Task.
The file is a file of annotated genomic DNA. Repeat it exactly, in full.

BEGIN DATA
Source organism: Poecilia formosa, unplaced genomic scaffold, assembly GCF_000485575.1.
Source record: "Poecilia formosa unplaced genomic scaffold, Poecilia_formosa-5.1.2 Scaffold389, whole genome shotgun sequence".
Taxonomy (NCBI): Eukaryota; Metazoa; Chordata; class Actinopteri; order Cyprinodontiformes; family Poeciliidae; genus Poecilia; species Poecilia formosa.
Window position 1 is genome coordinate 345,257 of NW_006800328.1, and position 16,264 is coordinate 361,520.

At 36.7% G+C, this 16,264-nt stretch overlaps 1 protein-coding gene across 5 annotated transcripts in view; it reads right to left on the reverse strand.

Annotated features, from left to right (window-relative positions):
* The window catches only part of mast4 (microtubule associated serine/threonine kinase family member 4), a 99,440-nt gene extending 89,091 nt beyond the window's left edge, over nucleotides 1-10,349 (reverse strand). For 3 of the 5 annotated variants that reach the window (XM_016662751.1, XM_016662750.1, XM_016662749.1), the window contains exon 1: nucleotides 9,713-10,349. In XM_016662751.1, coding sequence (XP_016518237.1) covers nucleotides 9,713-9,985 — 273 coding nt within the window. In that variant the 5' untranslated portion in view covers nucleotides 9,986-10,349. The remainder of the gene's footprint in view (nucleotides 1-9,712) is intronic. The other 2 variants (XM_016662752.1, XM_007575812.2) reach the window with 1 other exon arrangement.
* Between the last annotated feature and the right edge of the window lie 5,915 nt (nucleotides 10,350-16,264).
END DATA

Source organism: Poecilia formosa, unplaced genomic scaffold, assembly GCF_000485575.1.
Source record: "Poecilia formosa unplaced genomic scaffold, Poecilia_formosa-5.1.2 Scaffold389, whole genome shotgun sequence".
Taxonomy (NCBI): Eukaryota; Metazoa; Chordata; class Actinopteri; order Cyprinodontiformes; family Poeciliidae; genus Poecilia; species Poecilia formosa.
Window position 1 is genome coordinate 345,257 of NW_006800328.1, and position 16,264 is coordinate 361,520.

At 36.7% G+C, this 16,264-nt stretch overlaps 1 protein-coding gene across 5 annotated transcripts in view; it reads right to left on the reverse strand.

Annotated features, from left to right (window-relative positions):
* The window catches only part of mast4 (microtubule associated serine/threonine kinase family member 4), a 99,440-nt gene extending 89,091 nt beyond the window's left edge, over nucleotides 1-10,349 (reverse strand). For 3 of the 5 annotated variants that reach the window (XM_016662751.1, XM_016662750.1, XM_016662749.1), the window contains exon 1: nucleotides 9,713-10,349. In XM_016662751.1, coding sequence (XP_016518237.1) covers nucleotides 9,713-9,985 — 273 coding nt within the window. In that variant the 5' untranslated portion in view covers nucleotides 9,986-10,349. The remainder of the gene's footprint in view (nucleotides 1-9,712) is intronic. The other 2 variants (XM_016662752.1, XM_007575812.2) reach the window with 1 other exon arrangement.
* Between the last annotated feature and the right edge of the window lie 5,915 nt (nucleotides 10,350-16,264).